Thank you
SS BB 6 aylar önce
@Biographics No thank you on making best non-biased and all factual video about us Yugoslavs,me also lived in Yugo,still living in Serbia, and although being very anti-communist i still cant argue about truth about it,all the best to you
Rabija Alija
Rabija Alija 3 aylar önce
Yes me too I was born and live under TITO ❤he was the best man ever for me it’s same life was much easy friendly never problems like now it’s 😞 for TITO 🌹🌹🌹👏👏😇😇
ve sna
ve sna 2 aylar önce
I am from former Yugoslavia, Yugoslavia was bridge between west and east , our parents was able to travel ,was good health insurance ,and more....and I don't talk about politics ,just about life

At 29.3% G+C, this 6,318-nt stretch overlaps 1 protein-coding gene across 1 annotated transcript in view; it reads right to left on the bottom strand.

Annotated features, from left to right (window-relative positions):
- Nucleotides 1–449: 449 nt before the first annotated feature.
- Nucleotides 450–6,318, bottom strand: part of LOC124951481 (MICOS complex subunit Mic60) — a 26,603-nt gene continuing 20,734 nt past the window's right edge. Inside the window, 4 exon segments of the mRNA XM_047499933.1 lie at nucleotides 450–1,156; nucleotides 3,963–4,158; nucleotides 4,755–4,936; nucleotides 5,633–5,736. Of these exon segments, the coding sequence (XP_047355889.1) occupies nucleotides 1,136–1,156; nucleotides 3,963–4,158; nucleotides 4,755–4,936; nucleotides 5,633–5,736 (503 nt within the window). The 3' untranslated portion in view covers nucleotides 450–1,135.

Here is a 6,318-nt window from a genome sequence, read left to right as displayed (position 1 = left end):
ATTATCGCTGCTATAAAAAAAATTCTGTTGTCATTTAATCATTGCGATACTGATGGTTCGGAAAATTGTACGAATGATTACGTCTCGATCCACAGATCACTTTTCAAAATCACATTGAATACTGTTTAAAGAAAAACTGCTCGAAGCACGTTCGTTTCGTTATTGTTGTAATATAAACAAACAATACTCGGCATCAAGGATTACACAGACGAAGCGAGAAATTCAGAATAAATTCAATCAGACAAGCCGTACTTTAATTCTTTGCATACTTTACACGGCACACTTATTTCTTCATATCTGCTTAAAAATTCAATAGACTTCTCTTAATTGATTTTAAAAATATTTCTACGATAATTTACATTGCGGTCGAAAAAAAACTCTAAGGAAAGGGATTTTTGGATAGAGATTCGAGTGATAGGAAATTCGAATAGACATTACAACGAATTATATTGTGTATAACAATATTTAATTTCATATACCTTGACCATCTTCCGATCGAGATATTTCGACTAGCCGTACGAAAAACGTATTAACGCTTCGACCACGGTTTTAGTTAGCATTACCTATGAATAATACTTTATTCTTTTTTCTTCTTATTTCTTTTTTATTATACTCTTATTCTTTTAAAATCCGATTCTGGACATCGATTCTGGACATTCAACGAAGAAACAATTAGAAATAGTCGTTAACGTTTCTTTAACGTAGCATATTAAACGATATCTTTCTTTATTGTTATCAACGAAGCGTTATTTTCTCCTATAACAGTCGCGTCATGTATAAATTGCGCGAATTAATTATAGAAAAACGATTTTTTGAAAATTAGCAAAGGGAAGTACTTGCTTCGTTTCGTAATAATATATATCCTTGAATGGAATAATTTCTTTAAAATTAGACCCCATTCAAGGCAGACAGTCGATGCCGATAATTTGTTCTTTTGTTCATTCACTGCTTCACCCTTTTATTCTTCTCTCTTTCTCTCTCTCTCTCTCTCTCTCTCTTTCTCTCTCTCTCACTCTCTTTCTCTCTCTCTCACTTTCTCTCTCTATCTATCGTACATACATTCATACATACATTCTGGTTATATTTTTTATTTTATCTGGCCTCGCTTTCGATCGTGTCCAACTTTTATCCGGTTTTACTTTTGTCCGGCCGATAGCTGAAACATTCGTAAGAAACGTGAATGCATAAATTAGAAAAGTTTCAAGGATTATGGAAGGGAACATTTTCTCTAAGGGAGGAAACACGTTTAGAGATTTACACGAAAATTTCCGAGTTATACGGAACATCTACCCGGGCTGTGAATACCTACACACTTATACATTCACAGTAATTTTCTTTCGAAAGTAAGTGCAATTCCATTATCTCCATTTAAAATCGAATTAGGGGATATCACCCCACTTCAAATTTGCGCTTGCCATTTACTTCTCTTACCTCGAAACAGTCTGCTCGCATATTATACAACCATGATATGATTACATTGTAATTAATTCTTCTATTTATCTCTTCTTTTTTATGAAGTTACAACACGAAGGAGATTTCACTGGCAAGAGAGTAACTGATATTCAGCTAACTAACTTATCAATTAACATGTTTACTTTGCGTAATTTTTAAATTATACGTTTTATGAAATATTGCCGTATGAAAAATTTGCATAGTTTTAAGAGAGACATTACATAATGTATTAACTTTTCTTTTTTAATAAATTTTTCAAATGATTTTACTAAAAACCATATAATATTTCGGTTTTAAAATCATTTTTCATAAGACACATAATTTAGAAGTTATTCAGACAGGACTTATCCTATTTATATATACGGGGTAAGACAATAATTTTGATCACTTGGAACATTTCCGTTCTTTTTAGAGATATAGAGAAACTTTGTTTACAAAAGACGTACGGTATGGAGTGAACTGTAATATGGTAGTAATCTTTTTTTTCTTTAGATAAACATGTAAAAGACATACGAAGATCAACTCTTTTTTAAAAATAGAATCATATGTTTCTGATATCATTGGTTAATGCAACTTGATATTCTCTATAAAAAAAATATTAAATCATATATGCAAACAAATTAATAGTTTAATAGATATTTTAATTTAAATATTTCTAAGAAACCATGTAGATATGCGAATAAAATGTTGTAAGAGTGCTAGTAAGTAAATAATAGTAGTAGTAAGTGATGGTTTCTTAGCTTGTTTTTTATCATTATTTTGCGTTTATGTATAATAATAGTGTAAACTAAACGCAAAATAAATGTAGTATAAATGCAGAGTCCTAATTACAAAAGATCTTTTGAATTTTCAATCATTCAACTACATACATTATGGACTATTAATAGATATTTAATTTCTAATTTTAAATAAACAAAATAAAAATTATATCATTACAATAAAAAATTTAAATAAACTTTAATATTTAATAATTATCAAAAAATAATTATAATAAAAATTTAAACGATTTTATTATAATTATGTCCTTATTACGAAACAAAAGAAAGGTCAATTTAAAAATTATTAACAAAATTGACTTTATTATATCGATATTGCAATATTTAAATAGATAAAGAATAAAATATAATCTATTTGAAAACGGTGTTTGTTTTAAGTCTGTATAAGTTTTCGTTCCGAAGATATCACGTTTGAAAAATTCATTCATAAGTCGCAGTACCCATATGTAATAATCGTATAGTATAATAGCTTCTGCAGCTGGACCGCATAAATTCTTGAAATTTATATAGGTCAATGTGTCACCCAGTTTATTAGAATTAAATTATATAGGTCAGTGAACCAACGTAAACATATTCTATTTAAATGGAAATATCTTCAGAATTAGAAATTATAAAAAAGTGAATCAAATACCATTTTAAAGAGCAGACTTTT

Ducky 11 aylar önce
I was 4 years old and Tito's death was the first time I "learned" of the concept of death. I remember asking Mom why are all the people outside on the streets crying. One of my earliest memories, along with grandpa's passing that same year. Loss of two great men. R.I.P. 🥀
A Random Memer
A Random Memer 7 aylar önce
That just shows how loved Tito was among the common people of Yugoslavia, also my condolences, I'm sure your grandfather was a great man
MisterBacon342 3 yıl önce
Fun fact: Tito was the only one who was allowed to smoke in the White House.
big papa
big papa 3 yıl önce
MisterBacon342 what are they gonna do? Tell him no?
Goran Arsić
Goran Arsić 3 yıl önce
Yes, and he smoked Cuban cigars, supplied by Castro. lol.
FunTrucker_18 3 yıl önce
@Goran Arsić It was actually a gift given by Castro.
Ognjen Petrović
Ognjen Petrović 3 yıl önce